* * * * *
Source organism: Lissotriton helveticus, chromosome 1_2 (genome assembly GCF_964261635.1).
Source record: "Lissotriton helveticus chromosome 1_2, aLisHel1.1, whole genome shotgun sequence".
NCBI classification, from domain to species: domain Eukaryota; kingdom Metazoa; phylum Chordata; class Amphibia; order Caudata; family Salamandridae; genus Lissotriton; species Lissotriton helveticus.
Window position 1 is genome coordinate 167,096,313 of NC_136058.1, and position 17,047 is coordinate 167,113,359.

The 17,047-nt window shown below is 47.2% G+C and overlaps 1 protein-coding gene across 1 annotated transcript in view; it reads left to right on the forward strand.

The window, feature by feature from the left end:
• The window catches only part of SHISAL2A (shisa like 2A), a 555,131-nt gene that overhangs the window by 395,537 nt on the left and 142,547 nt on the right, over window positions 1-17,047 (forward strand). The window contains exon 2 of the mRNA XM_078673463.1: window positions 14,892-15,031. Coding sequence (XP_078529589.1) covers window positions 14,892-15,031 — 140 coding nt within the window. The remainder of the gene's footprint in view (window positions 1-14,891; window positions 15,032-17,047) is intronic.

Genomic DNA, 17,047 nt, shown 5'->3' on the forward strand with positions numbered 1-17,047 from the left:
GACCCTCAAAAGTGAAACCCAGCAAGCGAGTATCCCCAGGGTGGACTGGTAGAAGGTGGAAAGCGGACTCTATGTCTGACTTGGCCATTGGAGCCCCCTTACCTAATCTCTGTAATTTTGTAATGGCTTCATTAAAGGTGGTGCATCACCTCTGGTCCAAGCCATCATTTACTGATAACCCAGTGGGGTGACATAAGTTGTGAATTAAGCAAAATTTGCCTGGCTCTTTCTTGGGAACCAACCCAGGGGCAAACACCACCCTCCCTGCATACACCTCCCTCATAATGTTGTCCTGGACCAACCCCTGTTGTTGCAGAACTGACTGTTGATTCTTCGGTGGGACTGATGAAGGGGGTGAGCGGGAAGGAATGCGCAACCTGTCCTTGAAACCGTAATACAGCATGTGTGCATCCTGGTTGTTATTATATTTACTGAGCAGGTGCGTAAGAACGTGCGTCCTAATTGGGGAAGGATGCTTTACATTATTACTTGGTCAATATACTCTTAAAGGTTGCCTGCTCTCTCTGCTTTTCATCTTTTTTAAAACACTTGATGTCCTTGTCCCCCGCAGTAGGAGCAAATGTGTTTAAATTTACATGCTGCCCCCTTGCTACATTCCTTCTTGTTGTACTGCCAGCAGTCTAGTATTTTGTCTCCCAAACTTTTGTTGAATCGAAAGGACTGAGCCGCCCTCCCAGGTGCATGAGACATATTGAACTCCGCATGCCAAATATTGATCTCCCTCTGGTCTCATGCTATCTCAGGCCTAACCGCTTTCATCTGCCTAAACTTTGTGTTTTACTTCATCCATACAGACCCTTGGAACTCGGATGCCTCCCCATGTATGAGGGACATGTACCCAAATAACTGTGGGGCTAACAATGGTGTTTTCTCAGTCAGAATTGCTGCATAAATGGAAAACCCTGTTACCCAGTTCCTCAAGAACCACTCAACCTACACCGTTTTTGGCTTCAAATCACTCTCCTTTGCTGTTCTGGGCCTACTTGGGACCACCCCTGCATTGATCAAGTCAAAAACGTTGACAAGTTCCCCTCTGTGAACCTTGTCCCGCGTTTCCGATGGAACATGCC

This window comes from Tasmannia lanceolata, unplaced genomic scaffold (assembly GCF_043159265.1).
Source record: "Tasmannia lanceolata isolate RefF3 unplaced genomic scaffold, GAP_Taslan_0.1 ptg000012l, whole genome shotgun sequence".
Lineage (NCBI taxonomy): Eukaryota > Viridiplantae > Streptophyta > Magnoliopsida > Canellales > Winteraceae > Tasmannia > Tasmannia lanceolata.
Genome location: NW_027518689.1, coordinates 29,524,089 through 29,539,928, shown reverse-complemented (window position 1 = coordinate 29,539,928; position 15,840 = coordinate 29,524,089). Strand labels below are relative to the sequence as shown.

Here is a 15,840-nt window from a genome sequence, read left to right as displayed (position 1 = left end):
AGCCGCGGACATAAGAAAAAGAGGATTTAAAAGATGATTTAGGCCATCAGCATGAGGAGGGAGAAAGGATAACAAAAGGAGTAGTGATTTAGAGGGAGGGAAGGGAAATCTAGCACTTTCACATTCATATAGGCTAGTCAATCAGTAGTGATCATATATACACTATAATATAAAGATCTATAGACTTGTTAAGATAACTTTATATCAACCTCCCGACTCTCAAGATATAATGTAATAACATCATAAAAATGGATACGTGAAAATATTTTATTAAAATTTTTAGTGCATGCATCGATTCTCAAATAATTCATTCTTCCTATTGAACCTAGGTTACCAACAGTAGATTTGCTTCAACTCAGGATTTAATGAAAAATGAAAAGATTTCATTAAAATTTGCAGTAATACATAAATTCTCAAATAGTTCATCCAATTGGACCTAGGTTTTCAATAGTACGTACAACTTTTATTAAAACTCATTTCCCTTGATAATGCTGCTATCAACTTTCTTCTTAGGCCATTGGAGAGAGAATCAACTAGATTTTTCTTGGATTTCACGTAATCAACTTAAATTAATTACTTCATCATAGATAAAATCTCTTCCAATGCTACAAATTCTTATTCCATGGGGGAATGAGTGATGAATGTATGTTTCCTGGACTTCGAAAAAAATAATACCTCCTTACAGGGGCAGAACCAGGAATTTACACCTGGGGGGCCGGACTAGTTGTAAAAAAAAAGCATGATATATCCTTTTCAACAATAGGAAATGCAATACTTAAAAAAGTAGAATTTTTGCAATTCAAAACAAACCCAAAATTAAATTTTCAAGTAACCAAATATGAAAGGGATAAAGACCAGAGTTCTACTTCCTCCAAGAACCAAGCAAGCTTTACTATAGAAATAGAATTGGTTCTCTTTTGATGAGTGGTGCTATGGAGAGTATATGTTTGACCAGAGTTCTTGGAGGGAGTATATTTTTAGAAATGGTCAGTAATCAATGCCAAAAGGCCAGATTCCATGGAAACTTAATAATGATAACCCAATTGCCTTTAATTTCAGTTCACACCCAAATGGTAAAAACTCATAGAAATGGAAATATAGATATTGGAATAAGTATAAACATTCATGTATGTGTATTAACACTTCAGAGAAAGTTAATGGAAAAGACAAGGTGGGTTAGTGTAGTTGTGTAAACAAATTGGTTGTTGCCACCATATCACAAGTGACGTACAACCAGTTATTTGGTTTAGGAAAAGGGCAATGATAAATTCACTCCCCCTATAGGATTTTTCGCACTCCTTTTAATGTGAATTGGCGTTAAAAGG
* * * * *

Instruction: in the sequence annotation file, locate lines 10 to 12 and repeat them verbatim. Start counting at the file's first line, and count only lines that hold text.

This window comes from Tasmannia lanceolata, unplaced genomic scaffold (assembly GCF_043159265.1).
Source record: "Tasmannia lanceolata isolate RefF3 unplaced genomic scaffold, GAP_Taslan_0.1 ptg000012l, whole genome shotgun sequence".
Lineage (NCBI taxonomy): Eukaryota > Viridiplantae > Streptophyta > Magnoliopsida > Canellales > Winteraceae > Tasmannia > Tasmannia lanceolata.